There are no “silver bullets” or “magic pills” when it comes to changing a school.
There is no one thing that can be done, no standard blueprint, no Harry Potter spell that can be executed that will make a struggling school turn its fortune around overnight.
Rather, transforming schools is a process – one that has to have the investment of all people involved: administrators, teachers, and students.
That process is rooted in school culture.
Culture – noun cul·ture ˈkəl-chər :t he set of shared attitudes, values, goals, and practices that characterizes an institution or organization (merriam-webster.com)
That definition suggests multiple variables: “attitudes,” “values,” “goals,” and “practices.” They are “shared,” clearly outlined, nurtured, practiced, modeled, and embraced.
Most schools have one principal and perhaps multiple assistant principals who can set a tone and attitude for the school. But the most effective school administrators are the ones who do not see teachers as an extension of authority or executors of mandates. The most effective school administrators view teachers as the very foundation of what makes a positive school culture.
Those same effective school administrators look to remove obstacles for teachers so that they can do what they do best: teach and help students.
In today’s data-driven world and over-reliance on bottom lines, it is easy to judge schools by a series of standardized, yet nebulous measurements such as ACT scores, EOCT proficiency rates, or even EVAAS projections. To say that those measures do not have any merit is not the point. They do, but to a smaller degree than other variables, ones fostered by school culture.
Positive school culture celebrates the process, not just a score on a test. It focuses on the actions taken to improve all measurable and immeasurable outcomes. It sees the student as a person, an individual, not as a test-taker. It values the roles of the teachers and honors the relationships that each teacher makes with the students. It includes student and parent involvement, the student section, the quality of the yearbook, the number of kids in extracurricluars, and the willingness of a community to support them.
Look at the number of teachers who come early and stay late, who attend events in the school that are not academic. Look at the students who come for tutoring and ask for help because they feel free to advocate for themselves.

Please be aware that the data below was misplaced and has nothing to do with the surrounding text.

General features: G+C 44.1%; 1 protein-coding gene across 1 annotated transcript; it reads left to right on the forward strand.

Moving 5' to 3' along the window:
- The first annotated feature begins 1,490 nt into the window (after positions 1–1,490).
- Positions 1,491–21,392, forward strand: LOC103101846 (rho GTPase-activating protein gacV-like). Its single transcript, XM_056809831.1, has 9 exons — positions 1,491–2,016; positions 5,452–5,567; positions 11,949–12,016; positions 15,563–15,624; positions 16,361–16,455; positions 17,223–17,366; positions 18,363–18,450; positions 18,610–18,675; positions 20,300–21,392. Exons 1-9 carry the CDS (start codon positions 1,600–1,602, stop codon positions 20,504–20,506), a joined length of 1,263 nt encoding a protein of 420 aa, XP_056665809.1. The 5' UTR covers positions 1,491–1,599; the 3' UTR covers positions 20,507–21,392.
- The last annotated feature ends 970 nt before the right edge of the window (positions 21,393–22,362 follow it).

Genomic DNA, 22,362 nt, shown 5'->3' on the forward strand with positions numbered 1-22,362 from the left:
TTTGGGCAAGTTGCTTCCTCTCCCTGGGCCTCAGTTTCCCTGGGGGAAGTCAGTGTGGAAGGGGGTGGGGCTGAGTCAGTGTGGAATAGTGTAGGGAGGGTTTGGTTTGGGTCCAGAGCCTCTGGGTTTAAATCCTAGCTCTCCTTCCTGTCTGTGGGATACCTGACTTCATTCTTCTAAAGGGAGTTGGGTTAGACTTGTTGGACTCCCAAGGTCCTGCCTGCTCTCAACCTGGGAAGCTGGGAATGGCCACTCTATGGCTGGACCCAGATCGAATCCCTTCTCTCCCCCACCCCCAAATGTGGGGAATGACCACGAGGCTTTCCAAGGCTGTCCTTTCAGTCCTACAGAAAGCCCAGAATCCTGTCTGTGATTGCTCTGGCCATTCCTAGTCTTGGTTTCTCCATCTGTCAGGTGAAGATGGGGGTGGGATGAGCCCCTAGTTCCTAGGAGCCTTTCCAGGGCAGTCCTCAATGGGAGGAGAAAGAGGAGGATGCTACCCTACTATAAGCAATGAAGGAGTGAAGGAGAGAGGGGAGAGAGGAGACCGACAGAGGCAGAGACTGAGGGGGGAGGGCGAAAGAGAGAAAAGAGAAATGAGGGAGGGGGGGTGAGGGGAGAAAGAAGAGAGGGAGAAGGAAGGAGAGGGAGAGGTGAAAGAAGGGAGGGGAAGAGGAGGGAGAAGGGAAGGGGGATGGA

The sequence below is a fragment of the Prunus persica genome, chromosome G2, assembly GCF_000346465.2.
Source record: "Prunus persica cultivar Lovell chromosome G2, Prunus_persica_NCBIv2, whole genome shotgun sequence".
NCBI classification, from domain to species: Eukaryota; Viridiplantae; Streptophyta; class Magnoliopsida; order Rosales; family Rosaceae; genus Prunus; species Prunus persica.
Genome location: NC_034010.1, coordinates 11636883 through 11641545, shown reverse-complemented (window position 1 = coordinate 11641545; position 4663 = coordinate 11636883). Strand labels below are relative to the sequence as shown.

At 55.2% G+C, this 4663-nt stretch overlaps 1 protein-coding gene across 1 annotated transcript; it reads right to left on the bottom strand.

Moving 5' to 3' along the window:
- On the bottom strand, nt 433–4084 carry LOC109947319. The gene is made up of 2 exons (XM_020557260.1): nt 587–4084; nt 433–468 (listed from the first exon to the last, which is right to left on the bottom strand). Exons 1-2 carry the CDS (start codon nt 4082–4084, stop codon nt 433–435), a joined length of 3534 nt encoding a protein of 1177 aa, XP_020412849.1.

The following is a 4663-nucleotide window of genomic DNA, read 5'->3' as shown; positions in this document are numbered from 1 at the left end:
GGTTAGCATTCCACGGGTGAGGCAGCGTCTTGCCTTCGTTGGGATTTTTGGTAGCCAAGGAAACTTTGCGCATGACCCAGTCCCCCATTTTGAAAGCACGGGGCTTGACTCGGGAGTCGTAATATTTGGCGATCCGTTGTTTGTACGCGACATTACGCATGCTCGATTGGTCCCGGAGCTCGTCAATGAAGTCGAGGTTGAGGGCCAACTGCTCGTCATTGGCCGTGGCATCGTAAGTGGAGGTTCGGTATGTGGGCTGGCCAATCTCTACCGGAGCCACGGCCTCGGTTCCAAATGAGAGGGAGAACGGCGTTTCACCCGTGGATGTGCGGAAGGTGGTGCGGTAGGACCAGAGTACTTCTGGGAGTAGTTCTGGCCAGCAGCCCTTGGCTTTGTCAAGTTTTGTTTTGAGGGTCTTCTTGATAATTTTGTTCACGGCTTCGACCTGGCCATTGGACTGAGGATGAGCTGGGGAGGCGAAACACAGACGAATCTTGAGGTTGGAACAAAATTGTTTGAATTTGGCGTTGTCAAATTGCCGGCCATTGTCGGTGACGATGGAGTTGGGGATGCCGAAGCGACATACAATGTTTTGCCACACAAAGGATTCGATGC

Listen to the announcements and see what is celebrated. Look who wears apparel that reflects school spirit.
Look at teacher-turnover rates, student dropout rates, and workplace condition surveys.
When the only valued measure of a school becomes data points whose formulas are never fully revealed, then what happens is that blind faith in algorithms and conversions is greater than the trust in the human capital that is the life force of the school.
Find a principal who can fully explain the algorithms used by SAS to come up with EVAAS predictors. Find a county administrator or a state officer who can.
Find the ACT report that breaks down every strand and standard for each missed question and totally reveals how each student did on each question so complete that it can be used to help remediate.
Find a state or local benchmark test whose answers can be validated by any administrator or teacher having to use it.
Yet in many of those cases, those standardized ways of measuring students have become so much more the focus of many schools and administrators which in turn forces schools to look only at bottom lines and manufactured outcomes. That approach easily dismisses the human element.
Students are human.
Teachers are human.
Administrators are human.
And school culture is driven by students and teachers and nurtured by administrators. It is not measured by numbers, but by atmosphere, attitude, and shared visions. That takes time, effort, communication, and trust. It is something that starts from the inside and grows outward, not the other way round.
There is no “silver bullet” to make that happen.
There is no “magic pill” to swallow.
For schools to have a positive school culture there must be a strong faith in a process that creates a better outcome the more it is practiced. The more input that comes from those invested in the process, the more investment overall.
And when those who are in a school that wants to improve help to create an organic, dynamic culture that celebrates the student/teacher relationship and understands that all positive outcomes cannot be really quantified, then something that is actually magical does appear: a great school.
Besides, we do not need any more bullets in schools. We really do not.